Second, Mr. Weinstein complains that the study wasn’t “real world,” because those enrolled received monthly prevention counseling and health monitoring. To Mr. Weinstein, it was really the counseling that prevented infection, rather than PrEP. What Mr. Weinstein fails to recognize is that all study participants, including those taking a placebo, were given the same counseling and monitoring. In other words, the controlled study took this factor into account, so that the use of PrEP would truly be the only difference between the groups. When the study reports that PrEP was effective in reducing HIV infections, it reflects a situation in which all other factors were equal. For the men taking a placebo, counseling alone didn’t protect them from HIV infection.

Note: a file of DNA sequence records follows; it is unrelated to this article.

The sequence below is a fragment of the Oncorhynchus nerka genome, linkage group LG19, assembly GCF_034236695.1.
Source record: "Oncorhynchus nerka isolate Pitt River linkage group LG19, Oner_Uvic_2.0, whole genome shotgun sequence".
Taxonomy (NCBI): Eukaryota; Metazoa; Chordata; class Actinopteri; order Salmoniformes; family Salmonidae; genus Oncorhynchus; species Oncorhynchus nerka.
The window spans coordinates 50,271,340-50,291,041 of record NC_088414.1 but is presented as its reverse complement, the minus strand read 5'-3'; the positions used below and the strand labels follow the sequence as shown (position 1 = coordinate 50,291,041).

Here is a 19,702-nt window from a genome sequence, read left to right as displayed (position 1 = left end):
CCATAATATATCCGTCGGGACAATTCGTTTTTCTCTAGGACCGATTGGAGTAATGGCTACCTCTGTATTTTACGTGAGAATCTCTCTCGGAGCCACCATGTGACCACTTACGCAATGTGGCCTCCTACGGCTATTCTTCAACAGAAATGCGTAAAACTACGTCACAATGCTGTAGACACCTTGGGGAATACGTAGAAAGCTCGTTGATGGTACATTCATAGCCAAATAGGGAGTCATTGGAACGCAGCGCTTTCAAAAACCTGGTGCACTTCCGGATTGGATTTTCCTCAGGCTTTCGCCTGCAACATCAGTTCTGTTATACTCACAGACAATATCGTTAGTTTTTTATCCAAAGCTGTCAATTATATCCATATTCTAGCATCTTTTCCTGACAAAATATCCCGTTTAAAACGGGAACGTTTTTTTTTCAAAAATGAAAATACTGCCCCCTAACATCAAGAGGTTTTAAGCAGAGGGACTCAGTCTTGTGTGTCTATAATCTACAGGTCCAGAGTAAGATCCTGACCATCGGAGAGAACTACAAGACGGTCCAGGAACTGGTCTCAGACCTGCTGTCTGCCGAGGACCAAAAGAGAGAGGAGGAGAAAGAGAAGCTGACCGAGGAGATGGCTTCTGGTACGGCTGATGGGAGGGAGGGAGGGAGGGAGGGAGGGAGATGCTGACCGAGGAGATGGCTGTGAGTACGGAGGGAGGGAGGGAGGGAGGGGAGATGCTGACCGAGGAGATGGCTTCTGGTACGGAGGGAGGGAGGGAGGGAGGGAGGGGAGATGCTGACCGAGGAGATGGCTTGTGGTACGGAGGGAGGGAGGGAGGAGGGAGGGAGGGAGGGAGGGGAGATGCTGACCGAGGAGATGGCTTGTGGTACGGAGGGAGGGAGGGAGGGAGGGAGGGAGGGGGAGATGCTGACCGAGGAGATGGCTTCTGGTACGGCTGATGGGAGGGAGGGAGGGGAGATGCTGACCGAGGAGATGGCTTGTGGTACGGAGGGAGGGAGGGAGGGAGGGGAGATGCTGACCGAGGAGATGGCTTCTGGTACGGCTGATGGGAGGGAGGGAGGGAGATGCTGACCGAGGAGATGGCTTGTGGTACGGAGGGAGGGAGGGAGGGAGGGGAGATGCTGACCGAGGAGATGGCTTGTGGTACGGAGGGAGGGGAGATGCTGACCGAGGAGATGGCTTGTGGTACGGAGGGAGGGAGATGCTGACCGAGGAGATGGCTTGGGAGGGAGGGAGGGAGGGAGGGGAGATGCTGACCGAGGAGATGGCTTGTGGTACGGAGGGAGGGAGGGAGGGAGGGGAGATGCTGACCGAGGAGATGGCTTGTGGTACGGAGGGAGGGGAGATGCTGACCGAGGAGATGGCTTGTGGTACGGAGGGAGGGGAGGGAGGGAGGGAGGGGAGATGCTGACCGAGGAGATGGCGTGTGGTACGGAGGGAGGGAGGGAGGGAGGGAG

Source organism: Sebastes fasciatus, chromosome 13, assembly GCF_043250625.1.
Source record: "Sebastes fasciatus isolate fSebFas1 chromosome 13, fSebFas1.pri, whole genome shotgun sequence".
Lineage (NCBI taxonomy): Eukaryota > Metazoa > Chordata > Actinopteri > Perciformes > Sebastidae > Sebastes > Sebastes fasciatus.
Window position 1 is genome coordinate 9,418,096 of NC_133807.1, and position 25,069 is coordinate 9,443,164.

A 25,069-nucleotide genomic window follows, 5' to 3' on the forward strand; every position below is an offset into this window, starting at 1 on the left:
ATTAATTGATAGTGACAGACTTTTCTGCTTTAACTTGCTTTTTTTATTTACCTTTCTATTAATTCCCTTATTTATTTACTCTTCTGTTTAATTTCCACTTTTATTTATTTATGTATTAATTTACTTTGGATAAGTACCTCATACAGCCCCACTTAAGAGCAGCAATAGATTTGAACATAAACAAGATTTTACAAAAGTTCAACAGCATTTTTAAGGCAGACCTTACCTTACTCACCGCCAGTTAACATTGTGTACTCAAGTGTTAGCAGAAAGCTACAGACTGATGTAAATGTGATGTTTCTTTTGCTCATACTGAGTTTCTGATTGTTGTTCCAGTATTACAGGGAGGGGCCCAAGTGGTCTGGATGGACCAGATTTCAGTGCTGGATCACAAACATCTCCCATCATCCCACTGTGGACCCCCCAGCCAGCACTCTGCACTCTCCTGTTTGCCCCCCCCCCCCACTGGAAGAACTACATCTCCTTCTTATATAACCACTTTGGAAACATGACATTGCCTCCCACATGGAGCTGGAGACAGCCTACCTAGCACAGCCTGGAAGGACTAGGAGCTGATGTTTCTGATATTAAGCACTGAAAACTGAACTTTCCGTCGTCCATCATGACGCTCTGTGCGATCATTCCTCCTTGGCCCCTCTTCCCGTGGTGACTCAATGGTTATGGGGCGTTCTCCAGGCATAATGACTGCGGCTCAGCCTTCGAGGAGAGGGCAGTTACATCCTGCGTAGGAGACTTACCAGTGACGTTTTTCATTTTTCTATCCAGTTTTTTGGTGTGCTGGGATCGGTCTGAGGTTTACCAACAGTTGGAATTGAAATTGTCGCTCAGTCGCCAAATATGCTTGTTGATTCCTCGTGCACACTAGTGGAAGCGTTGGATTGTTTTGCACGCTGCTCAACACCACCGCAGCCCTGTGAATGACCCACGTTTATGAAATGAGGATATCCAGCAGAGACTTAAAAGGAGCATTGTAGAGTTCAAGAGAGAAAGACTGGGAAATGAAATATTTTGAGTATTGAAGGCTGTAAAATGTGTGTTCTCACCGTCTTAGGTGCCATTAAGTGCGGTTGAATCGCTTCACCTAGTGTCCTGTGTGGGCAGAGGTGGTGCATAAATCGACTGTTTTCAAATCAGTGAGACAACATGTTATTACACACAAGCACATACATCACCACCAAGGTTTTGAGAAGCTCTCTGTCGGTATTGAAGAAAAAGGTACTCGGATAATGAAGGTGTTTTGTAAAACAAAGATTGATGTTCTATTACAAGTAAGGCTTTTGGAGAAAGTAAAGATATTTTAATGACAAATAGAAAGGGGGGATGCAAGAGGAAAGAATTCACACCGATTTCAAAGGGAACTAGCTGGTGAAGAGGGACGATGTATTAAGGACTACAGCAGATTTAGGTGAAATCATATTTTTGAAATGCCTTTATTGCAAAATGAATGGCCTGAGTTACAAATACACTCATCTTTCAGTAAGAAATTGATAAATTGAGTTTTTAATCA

Perhaps knowing that consistent, daily use of PrEP really did prevent HIV infection, Mr. Weinstein insists that gay men cannot be relied upon to take Truvada daily. Mr. Weinstein doesn’t explain why he believes that the same men who can’t be trusted to take a pill every day can be expected to use a condom every time they have sex (the only prevention method he seems to approve). My own anecdotal experience contradicts Mr. Weinstein’s theory. I take my Truvada every night before bed. In the five months I’ve been taking the drug, I’ve forgotten only once, and I took it the following morning, making it a “late” dose, rather than a “missed” dose. I’m not always the most responsible person on the planet, but I take my medication as directed because I realize that as part of a serodiscordant relationship, I have a comparatively high risk of infection. I take my medication as directed because I have an excellent physician who reminds me about how important that is. I take my medication as directed because I love my partner, and knowing that I take PrEP daily helps reduce his worry and stress.